press trust of india
New Delhi, Nov 14: Stronger food and fuel inflation pushed up headline CPI inflation to a 7-month high in October and accordingly, the Reserve Bank is expected to keep on hold in its upcoming policy review meet next month, a majority of experts believe.
Costlier food items, particularly vegetables, drove retail inflation in October to a 7-month high of 3.58 per cent.
Retail inflation, a key input for RBI in setting the key interest rate, has been rising consistently since June amid a slowdown in factory output measured by the Index of Industrial Production (IIP).
Apart from retail inflation, the other key data point for RBI’s action is the GDP growth print due later this month. “Given the rise in headline inflation and steady core inflation, we do not expect the RBI to ease further in the December monetary policy meeting,” Morgan Stanley said in a research note.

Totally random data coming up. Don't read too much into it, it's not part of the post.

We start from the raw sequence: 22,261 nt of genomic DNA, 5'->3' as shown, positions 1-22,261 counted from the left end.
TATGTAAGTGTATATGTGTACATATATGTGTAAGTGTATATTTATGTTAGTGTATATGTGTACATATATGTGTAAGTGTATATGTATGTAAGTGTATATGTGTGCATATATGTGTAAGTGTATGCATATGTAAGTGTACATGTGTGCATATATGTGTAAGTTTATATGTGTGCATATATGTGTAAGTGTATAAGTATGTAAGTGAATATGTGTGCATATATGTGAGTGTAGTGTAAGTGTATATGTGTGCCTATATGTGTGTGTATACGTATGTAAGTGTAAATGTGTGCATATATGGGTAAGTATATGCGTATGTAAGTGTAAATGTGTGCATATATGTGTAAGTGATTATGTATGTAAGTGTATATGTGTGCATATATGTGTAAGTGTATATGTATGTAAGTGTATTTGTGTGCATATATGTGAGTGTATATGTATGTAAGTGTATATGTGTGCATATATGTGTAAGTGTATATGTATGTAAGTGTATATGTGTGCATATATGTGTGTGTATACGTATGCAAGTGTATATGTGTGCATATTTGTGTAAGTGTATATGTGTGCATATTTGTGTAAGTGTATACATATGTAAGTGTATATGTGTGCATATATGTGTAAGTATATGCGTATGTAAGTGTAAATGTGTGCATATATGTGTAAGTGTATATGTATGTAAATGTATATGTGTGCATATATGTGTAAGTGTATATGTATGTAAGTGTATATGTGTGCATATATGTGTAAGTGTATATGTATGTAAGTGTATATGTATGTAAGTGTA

Japanese financial services major Nomura also believes that HRA and GST effects are to be blamed for higher underlying momentum in inflation and accordingly, the Reserve Bank is expected to stay on hold through 2018.
“Given higher oil prices, likely above-4 per cent inflation in coming quarters and risks of a fiscal slippage, we expect the RBI to stay on hold through 2018, including at the December 6 policy meeting,” Nomura said in a research note.
BofA Merrill Lynch, however, believes a December rate cut by the RBI is still on the table.
“On our part, we continue to expect the RBI MPC (monetary policy committee) to cut (rate) on December 6 to signal a bank lending rate cut, before the ‘busy’ October-March industrial season intensifies, to support recovery,” BofA Merrill Lynch said in a research note.
It further noted that the time is ripe for banks to cut lending rates with sufficient liquidity emanating from RBI forex intervention as well as bank recapitalisation.
The Reserve Bank of India, in its policy review meet October 4, kept benchmark interest rate unchanged on fears of rising inflation while lowering growth forecast to 6.7 per cent for the current fiscal.